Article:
The online retail space in Singapore looks to be headed for a shakeup, after news emerged today of Amazon’s potential entry and the buyout of e-grocer Redmart by regional e-commerce provider Lazada.
Citing unnamed sources, tech site Techcrunch said today that Amazon was preparing to start an online grocery service and offer its Prime delivery service in Singapore by the first quarter of 2017.
Few details are revealed, though the Today newspaper later reported that the American e-commerce giant has been recruiting staff in Singapore, possibly for its new venture.
The speculation threatened to overshadow something that actually happened today. Lazada, backed by a US$1 billion investment by China’s Alibaba in April, said it had acquired Redmart for an undisclosed sum. The transaction is expected to be completed by the end of this year.
There may be a twist in the tale. Amazon had reportedly made an offer to buy Redmart earlier, according to Techcrunch. Now, the American firm seems to have stolen the spotlight from its smaller rivals, even if it hasn’t announced its intentions.
For consumers here who have been bought from Amazon and shipped stuff from the United States, its arrival would be welcome. At the least, it will offer one more option in the market, where other players such as Honestbee also provide grocery deliveries.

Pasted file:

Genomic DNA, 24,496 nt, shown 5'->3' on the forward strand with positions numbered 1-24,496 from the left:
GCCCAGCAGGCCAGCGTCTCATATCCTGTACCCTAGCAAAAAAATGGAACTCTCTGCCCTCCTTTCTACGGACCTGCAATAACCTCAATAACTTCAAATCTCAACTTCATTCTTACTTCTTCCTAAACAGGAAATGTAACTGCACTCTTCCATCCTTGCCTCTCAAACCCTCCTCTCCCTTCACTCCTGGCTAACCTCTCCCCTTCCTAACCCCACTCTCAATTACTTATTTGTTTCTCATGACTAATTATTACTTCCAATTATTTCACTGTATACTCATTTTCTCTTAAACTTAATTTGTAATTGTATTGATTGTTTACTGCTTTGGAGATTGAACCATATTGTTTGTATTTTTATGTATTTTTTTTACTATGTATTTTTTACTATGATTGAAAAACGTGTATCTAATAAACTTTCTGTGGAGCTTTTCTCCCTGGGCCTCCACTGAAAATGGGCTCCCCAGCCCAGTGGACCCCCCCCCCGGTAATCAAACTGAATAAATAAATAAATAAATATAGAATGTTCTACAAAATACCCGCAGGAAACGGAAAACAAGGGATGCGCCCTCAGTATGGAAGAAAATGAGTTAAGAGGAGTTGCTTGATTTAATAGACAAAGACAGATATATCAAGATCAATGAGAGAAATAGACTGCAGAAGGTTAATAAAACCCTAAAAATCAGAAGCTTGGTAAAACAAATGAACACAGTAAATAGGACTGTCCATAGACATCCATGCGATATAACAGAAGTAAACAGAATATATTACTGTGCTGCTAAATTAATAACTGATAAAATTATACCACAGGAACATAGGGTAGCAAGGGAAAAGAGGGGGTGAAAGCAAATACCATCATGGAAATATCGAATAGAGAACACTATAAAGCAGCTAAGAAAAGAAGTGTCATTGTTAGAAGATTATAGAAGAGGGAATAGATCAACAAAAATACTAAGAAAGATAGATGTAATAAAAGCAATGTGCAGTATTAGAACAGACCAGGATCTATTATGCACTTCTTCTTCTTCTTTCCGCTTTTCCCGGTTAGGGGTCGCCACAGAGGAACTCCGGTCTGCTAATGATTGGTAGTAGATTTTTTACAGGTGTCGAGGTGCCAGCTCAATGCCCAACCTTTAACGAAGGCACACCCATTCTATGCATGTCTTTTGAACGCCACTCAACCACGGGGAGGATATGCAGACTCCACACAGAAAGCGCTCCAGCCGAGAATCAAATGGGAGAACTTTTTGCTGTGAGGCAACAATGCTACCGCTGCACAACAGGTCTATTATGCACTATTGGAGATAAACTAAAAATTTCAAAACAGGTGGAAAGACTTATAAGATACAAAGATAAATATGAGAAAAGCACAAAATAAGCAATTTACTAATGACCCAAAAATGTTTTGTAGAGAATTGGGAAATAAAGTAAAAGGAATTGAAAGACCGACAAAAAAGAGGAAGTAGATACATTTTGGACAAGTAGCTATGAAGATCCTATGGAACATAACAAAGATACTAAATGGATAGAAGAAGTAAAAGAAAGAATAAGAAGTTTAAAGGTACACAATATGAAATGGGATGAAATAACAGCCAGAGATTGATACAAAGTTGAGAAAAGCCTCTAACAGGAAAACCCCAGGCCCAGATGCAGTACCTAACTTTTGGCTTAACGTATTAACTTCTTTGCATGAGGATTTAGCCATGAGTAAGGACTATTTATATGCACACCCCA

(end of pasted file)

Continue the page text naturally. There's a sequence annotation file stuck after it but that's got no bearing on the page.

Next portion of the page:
Would the Singapore Amazon store be as well stocked as the US one though? And will viewers here get the Amazon Prime music and video streaming service as well?
All too early to ask, if you ask me, since the deal is not even confirmed right now. However, if a global giant does muscle in, investors for the smaller players may have to dig deep into their pockets to finance a bruising battle to win over consumers.
After all, for many such platform players, the business is a zero-sum game. After burning US$2 billion in China, Uber ceded the market in August to a Chinese company that was itself the merger of two former rivals.
In a race to dominate the market, investors’ cash is used to attract consumers with great offers – at least when there are still several players around. In China, consumers have now complained about higher charges with the market reshaping.
One thing for Amazon to note though, if it indeed is coming to town – this place is no walkover. As many Western companies may find, Southeast Asia can be a surprise. At least in Singapore, Uber is facing a tough fight from the homegrown Grab in taxi hailing services.
The only thing that’s seems certain is that physical retailers will feel the strain. Already squeezed by high rentals and less footfall, the last thing they need is another online rival to draw people away.